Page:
The writer’s accommodation and travel costs were covered by the Centre for Creative Arts.

Subscribe to the M&G

These are unprecedented times, and the role of media to tell and record the story of South Africa as it develops is more important than ever.

The Mail & Guardian is a proud news publisher with roots stretching back 35 years, and we’ve survived right from day one thanks to the support of readers who value fiercely independent journalism that is beholden to no-one. To help us continue for another 35 future years with the same proud values, please consider taking out a subscription.

Kwanele Sosibo
Kwanele Sosibo
Kwanele Sosibo is the editor of Friday, the arts and culture section of the Mail and Guardian.

Related stories

Review: A masterful look at five decades of African development

‘Know The Beginning Well’ is an insightful peek into the life of KY Amoako and the fascinating work he has done on the continent

Review: ‘Afterland’ — a novel that foreshadows the Covid-19 pandemic

For the past five years, Lauren Beukes has been working on a book set in the aftermath of a global epidemic. Its release couldn’t have been more timely

Inside the circle: A review of Saidiya Hartman’s Wayward Lives, Beautiful Experiments

Saidiya Hartmanilluminates the perspectives of young Black women through a vividly cinematic narrative where we are positioned to view the world through their eyes.

Achieving the litmus test of social relevance

The HSS Awards honours scholarly works based on their social relevance and contribution to the humanities and social sciences

Austere beauty of Chatsworth

The short stories, in precise detail, down to Durban Indian English, capture the township

Best not to rely on fickle donors

If art organisations and governments do not realise their worth, they will forever be at the mercy of some donor funders

Subscribers only

The shame of 40 000 missing education certificates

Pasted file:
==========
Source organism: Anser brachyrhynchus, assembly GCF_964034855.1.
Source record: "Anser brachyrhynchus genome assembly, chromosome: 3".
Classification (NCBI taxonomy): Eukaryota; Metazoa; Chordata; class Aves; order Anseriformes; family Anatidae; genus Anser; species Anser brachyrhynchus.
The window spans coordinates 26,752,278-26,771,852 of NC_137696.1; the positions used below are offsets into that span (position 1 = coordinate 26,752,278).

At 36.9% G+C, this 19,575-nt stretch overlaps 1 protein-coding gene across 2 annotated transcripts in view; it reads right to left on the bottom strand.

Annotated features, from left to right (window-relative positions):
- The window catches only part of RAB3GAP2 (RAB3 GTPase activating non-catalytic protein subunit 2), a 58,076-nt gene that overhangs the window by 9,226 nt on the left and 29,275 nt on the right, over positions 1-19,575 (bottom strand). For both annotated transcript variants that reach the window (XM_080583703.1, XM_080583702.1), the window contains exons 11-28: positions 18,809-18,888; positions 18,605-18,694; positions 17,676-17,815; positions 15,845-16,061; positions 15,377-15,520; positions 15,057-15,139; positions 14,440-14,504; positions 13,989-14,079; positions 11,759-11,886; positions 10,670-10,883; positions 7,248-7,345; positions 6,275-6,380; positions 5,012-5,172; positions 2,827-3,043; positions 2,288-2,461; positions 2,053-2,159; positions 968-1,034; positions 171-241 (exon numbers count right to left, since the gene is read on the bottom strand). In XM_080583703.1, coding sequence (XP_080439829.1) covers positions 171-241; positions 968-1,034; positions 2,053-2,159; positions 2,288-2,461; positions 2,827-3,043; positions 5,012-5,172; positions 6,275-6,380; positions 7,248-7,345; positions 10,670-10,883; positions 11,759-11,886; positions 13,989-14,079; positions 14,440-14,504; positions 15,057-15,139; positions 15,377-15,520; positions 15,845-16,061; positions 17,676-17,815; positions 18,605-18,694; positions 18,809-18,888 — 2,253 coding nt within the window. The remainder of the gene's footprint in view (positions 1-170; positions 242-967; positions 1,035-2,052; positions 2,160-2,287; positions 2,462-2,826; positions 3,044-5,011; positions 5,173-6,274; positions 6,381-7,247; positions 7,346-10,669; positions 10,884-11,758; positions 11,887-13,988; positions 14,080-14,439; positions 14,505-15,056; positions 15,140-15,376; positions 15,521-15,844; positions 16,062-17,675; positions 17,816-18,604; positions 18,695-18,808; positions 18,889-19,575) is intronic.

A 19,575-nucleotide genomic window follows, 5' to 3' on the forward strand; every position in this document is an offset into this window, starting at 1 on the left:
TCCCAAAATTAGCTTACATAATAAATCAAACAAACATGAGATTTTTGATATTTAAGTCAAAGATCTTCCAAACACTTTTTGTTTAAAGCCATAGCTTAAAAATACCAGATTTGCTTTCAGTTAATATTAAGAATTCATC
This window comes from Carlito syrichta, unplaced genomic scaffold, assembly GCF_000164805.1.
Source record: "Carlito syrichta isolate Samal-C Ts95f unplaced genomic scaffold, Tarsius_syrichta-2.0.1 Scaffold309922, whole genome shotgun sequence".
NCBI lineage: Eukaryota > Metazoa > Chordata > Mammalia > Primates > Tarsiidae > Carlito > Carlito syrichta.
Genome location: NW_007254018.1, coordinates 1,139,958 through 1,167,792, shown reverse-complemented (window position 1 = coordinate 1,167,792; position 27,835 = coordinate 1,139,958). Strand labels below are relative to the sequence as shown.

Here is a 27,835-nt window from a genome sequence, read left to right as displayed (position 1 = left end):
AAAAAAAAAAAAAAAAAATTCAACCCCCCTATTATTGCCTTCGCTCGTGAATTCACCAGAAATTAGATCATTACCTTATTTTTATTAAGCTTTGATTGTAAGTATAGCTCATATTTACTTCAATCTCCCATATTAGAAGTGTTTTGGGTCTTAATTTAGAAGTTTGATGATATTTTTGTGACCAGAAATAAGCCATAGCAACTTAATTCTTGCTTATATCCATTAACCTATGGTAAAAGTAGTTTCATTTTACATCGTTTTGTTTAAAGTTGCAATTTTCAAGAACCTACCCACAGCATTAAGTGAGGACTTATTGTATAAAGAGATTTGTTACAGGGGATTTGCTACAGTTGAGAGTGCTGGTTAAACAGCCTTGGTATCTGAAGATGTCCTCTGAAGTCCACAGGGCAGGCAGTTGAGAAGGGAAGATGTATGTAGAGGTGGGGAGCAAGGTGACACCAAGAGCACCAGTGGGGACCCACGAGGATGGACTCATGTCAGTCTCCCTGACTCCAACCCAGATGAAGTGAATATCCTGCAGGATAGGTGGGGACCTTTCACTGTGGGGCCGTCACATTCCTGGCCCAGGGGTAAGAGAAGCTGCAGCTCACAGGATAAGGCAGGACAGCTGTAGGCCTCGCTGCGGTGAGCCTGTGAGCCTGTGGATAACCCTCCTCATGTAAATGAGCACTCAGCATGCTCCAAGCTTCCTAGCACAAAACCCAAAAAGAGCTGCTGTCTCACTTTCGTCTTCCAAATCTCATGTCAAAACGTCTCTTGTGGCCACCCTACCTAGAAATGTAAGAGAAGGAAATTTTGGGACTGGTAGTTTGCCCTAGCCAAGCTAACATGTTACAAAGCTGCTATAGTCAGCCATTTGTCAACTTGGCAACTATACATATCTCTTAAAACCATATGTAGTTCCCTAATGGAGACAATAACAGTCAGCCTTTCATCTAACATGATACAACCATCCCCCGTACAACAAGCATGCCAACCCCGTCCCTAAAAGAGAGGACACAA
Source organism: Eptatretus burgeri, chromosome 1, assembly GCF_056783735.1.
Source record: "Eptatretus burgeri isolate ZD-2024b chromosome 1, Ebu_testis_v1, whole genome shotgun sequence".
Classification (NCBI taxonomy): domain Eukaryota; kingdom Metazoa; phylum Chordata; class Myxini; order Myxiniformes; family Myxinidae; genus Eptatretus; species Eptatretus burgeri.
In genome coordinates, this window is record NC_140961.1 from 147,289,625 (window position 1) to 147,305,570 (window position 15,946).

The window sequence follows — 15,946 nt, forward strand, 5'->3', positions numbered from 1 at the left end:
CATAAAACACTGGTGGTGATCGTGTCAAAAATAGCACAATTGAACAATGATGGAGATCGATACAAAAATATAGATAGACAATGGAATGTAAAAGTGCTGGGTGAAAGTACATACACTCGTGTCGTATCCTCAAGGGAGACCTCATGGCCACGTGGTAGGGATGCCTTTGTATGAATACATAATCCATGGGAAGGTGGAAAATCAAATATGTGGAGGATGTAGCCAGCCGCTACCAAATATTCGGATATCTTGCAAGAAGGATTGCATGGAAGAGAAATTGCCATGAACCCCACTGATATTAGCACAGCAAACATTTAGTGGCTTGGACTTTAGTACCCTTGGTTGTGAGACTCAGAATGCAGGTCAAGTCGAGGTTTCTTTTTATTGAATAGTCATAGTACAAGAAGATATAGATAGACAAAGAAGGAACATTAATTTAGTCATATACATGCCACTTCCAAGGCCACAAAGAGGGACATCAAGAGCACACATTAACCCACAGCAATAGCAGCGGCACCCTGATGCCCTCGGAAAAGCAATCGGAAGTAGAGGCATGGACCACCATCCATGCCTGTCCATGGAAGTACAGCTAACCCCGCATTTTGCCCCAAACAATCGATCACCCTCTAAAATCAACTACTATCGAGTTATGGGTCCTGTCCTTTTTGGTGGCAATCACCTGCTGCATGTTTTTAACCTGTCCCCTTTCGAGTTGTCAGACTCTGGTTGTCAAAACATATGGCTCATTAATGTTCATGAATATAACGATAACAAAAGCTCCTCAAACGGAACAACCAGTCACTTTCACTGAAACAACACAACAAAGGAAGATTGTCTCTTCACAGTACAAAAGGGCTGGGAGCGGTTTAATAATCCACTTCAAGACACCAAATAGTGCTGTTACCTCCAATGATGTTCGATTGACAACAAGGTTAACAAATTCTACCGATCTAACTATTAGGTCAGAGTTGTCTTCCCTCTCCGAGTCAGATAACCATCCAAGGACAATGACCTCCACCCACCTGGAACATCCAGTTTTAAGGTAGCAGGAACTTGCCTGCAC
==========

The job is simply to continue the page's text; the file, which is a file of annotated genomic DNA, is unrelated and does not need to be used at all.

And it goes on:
Graduates are being left in the lurch by a higher education department that is simply unable to deliver the crucial certificates proving their qualifications - in some cases dating back to 1992

The living nightmare of environmental activists who protest mine expansion

Last week Fikile Ntshangase was gunned down as activists fight mining company Tendele’s expansions. Community members tell the M&G about the ‘kill lists’ and the dread they live with every day

More top stories

Joe Biden’s debate guests run the only Zimbabwean restaurant in...

A Zimbabwean restaurant feeding people in need formed an unlikely addition to Joe Biden’s election campaign

The high road is in harm reduction

While the restriction of movement curtailed the health services for people who use drugs in some parts of the world, it propelled other countries into finding innovative ways to continue services, a new report reveals

Khaya Sithole: Tsakani Maluleke’s example – and challenge

Shattering the glass ceiling is not enough, the new auditor general must make ‘live’ audits the norm here in SA

State’s wage freeze sparks apoplexy

Public sector unions have cried foul over the government’s plan to freeze wages for three years and have vowed to fight back.

press releases

Loading latest Press Releases…

The best local and international journalism

handpicked and in your inbox every weekday